Day: March 11, 2023

Nazir 13

The Mishna (Nazir 2:7) cited at the end of yesterday’s daf (Nazir 12b), which serves as a springboard for much of the discussion in today’s daf (Nazir 13a), describes a situation where a man or woman proclaims that they will become a Nazir when a child is born to them.To be clear, the circumstances surrounding…

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Nazir 12

The focus of much of today’s daf (Nazir 12b) is the halachic concept of שְׁלִיחוּת – meaning the appointing of someone as an agent to fulfil a particular task or mitzvah. And as a result of the Gemara’s detailed discussion we are then taught a general rule about the mechanics of שְׁלִיחוּת that: לָא מְשַׁוֵּי…

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Nazir 11

he Mishna (Nazir 2:4) in today’s daf (Nazir 11a) addresses a situation where someone declares: הֲרֵינִי נָזִיר עַל מְנָת שֶׁאֱהֵא שׁוֹתֶה יַיִן וּמִיטַּמֵּא לְמֵתִים – “Behold, I am Nazir on condition that I can drink wine or [on condition that I can] become spiritually impure through contact with the dead”, to which the Mishna responds…

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Nazir 10

Having arrived home last night after a busy and wonderful trip in the States – with my final talk taking place in Lawrence where I met some incredible women and men – this morning I woke up particularly early so I could learn the daf, consider what idea I may wish to draw from it,…

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Nazir 8

The final words of the Mishna (Nazir 1:7) in today’s daf (Nazir 8a) raise an important question about finding the right balance between religious practices and personal health. Specifically, we are told that if someone says הריני נזיר כמנין ימות החמה – ‘I am hereby a Nazir according to the number of days of the…

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Nazir 7

The Mishna (Nazir 1:3) in today’s daf (Nazir 7b) informs us that if someone made a vow to become a Nazir for thirty days and one hour, they are required to observe the laws of Nezirut for thirty-one days because אֵין נְזִירוּת לְשָׁעוֹת – the measure of time-bound commitment by a Nazir is according to…

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Nazir 6

 Much of today’s daf (Nazir 6a-b) focuses its attention on the application of מִקְצָת הַיּוֹם כְּכוּלּוֹ (literally, ‘part of the day is like the whole day’) which is a halachic concept that is invoked by our Sages when discussing a variety of observances such as Nazir and, in particular, the laws of mourning when mourners…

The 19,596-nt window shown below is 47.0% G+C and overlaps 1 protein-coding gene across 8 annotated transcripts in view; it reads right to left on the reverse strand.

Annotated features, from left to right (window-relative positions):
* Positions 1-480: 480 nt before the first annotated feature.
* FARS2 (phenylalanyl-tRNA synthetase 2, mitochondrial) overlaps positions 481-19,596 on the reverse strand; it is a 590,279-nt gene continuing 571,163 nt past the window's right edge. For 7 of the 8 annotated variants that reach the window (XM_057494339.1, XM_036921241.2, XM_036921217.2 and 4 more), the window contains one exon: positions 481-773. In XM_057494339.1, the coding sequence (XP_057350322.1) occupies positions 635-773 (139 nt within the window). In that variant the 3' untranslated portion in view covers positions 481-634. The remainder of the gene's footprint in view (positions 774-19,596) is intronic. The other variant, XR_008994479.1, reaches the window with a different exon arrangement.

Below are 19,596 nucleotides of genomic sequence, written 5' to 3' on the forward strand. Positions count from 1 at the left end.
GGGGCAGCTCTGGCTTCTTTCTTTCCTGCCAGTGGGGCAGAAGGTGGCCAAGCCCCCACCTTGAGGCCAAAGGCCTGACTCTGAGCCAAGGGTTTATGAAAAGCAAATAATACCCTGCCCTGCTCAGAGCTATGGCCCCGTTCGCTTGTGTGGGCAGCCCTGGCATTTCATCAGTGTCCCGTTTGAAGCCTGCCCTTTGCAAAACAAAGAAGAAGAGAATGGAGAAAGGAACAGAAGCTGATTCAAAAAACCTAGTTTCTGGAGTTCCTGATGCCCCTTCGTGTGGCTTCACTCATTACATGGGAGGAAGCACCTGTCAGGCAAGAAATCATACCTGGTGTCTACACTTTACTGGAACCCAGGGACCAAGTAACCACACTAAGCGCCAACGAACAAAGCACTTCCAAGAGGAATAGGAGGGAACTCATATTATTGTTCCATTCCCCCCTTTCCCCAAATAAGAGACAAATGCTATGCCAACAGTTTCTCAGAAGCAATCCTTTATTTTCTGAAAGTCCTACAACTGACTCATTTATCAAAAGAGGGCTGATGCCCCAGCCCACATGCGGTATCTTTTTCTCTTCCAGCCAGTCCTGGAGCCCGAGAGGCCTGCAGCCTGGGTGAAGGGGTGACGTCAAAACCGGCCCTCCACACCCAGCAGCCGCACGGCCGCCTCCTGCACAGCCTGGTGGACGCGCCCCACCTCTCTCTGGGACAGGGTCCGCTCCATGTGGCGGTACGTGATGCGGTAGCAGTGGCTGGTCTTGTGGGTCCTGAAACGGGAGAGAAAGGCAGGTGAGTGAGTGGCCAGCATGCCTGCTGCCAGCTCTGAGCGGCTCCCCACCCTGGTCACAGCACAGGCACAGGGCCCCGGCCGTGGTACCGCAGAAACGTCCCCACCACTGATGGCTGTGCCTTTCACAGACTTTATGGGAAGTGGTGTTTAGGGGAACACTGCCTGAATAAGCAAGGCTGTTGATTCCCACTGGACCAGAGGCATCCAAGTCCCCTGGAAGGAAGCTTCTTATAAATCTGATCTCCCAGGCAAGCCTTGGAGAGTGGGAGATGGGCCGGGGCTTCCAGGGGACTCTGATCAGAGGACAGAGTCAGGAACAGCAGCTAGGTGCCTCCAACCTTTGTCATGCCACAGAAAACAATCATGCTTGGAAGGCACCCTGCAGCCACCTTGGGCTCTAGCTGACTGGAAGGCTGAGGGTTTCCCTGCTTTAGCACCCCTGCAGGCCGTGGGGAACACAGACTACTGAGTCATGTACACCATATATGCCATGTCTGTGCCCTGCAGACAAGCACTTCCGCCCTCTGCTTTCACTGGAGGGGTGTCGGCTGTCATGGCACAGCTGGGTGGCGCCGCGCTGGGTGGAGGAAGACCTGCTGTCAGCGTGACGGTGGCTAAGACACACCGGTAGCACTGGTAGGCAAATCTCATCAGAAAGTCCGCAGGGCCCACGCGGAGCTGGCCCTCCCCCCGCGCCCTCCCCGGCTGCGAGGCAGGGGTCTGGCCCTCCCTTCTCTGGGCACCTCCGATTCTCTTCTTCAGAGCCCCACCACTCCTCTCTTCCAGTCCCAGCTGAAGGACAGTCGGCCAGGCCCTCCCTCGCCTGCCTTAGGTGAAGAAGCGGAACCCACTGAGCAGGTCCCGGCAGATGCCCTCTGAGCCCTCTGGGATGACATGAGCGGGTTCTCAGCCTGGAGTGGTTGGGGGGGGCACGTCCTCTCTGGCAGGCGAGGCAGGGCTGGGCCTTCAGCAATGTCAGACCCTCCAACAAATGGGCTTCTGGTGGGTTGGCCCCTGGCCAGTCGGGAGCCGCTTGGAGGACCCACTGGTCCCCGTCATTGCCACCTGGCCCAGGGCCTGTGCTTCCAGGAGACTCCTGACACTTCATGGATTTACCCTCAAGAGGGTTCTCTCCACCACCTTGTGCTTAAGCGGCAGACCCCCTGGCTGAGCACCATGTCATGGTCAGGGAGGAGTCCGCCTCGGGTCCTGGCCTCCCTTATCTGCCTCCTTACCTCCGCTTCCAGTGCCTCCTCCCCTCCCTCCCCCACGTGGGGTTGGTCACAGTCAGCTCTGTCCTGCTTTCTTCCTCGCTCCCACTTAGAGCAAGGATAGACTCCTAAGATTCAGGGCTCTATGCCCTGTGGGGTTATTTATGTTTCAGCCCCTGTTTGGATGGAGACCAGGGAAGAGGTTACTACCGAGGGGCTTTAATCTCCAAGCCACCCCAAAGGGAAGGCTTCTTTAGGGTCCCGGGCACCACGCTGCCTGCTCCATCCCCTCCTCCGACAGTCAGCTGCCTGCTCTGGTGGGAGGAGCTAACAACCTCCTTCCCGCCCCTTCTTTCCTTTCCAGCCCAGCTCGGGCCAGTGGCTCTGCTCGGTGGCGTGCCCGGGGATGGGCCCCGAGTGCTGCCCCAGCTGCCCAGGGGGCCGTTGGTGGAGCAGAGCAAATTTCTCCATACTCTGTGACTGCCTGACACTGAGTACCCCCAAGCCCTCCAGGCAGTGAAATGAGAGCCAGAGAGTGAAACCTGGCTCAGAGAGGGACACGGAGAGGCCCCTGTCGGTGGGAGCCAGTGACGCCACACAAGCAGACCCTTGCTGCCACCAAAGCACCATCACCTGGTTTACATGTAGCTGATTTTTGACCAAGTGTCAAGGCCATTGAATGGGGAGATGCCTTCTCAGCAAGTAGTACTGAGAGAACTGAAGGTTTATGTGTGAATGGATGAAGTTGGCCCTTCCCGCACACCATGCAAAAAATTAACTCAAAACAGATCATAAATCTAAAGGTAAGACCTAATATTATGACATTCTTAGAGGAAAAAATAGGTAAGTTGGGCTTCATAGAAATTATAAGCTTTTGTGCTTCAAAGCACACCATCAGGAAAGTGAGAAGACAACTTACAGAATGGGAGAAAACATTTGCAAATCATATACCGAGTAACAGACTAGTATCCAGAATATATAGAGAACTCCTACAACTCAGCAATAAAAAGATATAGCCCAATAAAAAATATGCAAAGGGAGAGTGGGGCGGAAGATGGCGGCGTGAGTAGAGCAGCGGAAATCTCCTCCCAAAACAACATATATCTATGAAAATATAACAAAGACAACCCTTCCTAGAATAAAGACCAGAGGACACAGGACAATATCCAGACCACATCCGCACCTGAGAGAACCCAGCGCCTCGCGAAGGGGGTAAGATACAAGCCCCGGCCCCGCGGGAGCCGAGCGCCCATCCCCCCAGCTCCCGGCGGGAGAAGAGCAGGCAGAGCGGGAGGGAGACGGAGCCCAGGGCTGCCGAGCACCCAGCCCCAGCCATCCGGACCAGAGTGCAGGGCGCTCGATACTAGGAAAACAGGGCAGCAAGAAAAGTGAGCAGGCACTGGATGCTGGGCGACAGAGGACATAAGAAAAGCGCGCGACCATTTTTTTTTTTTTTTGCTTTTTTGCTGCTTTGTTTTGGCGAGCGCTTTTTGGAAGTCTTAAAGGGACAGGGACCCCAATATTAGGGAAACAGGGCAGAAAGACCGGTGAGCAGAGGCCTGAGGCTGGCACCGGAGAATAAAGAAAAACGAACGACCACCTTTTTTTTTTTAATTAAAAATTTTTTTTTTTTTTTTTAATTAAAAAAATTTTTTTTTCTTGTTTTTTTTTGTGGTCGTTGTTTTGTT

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Nazir 5

The Mishna (Nazir 1:3) informs us that the standard period of time for being a Nazir is 30 days – which then prompts the Gemara (Nazir 5a) to ask for some biblical evidence for this fact. In response, Rav Matna asserts that this rule is derived from the gematria of the word יִהְיֶה (whose numerical…

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Nazir 4

Unfortunately we live in a generation that is rife with cynicism, and especially when it comes to observing others practicing specific religious strictures, we are oftentimes very quick to presume that they have some form of ‘agenda’ or that there are doing so for appearance sake alone.We are told in today’s daf (Nazir 4b) how…

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Nazir 3

Rather than beginning with a presentation of the laws of Nezirut, Massechet Nazir begins by discussing the verbal formulae that renders someone a Nazir, and just as various vows take effect even when abridged terms are used by the person making the vow, so too, there are abridged terms that, when said in a given…

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Nazir 2

Some weeks ago I read an interesting insight in Rabbi Ephraim Oved’s Torat HaAggadah about the terms used for various Massechot. Specifically, why are certain Massechtot given pluralized titles (eg. Ketubot, Nedarim), while other Massechtot are given singular titles (eg. Nazir, Sotah)?Rabbi Oved answers this question by explaining that when the title is pluralized, it…

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Nedarim 91

Today those studying daf yomi complete their study of Massechet Nedarim.Over the past three months, our study of Nedarim has demanded that we learn about a vast range of various vows and the variety of ways to revoke (הפרה) or annul (ביטול) vows that have been made.In fact, given that Nedarim places such an emphasis…

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